Ten steps to successful IT

perspective We all want to run successful IT departments but how do we do it? An industry observer offers some advice.

perspective Here I've come up with ten steps which for me have led to a thriving IT team. Some may work for you, some may not, but they should at least provoke some thoughts to help you create your own steps.

Of course, 10 is an arbitrary number and there could be more or less steps in order to reach your goal--it will depend on where you are starting from and how you define success.

I have put them in order of importance, starting with the most important, but this is not set in stone. Some will be parallel steps and some dependent on where you are in the maturity model and the size and type of business.

1. Ensure costs are understood and under control
You can't achieve anything unless you understand your cost base so this has to be my number one. Once you have analyzed the costs and dealt with any discrepancies, it is important to keep them under control. A control system for authorizing purchases and controlling invoices may be needed.

Also maintain reliable information on projected vs actual costs and the benefits of any IT investments. Any linking of technology investments to business performance measurements is a bonus.

2. Focus on the customer
Some people may say this should be number one. Don't just consider your own company requirements but those that reflect the needs of your customer, otherwise you can become internally focused and your vision restricted by the walls of the company.

It can be challenging to see how improving IT might make your company's customers more successful. This may require a fundamental shift to become a more integral part of the company's operations in order to create real value for the ultimate customer.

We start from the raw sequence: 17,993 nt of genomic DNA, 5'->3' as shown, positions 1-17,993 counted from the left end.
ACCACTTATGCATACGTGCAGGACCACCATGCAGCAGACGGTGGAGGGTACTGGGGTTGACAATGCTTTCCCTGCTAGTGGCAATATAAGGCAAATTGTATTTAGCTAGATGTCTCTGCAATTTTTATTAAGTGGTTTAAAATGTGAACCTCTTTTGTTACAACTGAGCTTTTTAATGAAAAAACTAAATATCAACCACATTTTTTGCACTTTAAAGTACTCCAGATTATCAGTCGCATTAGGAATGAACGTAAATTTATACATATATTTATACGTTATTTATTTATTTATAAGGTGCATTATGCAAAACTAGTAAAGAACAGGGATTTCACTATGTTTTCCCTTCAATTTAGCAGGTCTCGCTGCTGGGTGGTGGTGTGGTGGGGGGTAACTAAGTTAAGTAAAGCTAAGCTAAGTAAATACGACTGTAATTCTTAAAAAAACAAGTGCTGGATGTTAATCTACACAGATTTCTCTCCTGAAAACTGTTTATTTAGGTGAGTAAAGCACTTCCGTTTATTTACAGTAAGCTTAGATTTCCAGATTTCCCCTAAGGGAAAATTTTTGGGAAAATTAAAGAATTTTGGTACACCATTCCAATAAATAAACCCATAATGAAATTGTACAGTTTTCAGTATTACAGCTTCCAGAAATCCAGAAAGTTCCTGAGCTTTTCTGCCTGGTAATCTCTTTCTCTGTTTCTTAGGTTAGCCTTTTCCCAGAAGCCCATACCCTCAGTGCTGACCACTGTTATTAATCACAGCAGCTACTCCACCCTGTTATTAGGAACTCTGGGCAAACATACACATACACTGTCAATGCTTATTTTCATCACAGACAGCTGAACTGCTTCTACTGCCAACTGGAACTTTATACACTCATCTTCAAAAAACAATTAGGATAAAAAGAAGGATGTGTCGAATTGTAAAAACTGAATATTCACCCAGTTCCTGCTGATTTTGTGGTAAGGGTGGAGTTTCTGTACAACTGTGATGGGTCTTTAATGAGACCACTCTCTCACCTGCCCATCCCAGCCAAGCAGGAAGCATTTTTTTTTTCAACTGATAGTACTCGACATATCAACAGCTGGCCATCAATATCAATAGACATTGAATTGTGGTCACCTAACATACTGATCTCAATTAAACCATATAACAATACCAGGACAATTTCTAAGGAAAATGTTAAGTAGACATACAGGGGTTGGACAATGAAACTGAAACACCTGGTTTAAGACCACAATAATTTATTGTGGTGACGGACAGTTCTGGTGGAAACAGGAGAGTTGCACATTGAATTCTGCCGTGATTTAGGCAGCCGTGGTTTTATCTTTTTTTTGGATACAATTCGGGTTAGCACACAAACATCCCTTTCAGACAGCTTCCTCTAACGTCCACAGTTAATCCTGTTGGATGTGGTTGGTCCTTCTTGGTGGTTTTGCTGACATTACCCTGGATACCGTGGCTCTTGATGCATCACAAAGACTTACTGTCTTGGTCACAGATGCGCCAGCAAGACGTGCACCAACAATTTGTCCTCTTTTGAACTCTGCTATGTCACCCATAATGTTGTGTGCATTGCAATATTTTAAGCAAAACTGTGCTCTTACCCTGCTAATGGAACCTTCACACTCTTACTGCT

3. Create and follow a plan
You need to create a plan for your department so you have a direction. Strategic business and IT systems plans must be grounded in explicit high priority customer needs and must be aligned. Planning, budgeting and execution should be conducted in a seamless fashion with outputs of one process a direct input into another.

Most importantly, make sure the strategic goals, objectives and direction are used to manage and evaluate the performance of the organization.

4. Engage the business
You need to obtain and maintain business buy-in and ongoing support. The business should have been working with you on the previous steps so there are no surprises. Make sure you get board approval, communicate directional changes/issues and keep the board informed.

Find your supporters and nurture them. Position yourself as a senior manager to act as a bridge between top executives, line management and your IT professionals. Advise top managers on the worth of major technology decisions and investments. Promote productive relationships between users of technology and IT.

5. Cultivate partners and suppliers
A good supplier strategy can deliver a win-win for both parties. Suppliers can be an asset and a major weapon in your armory.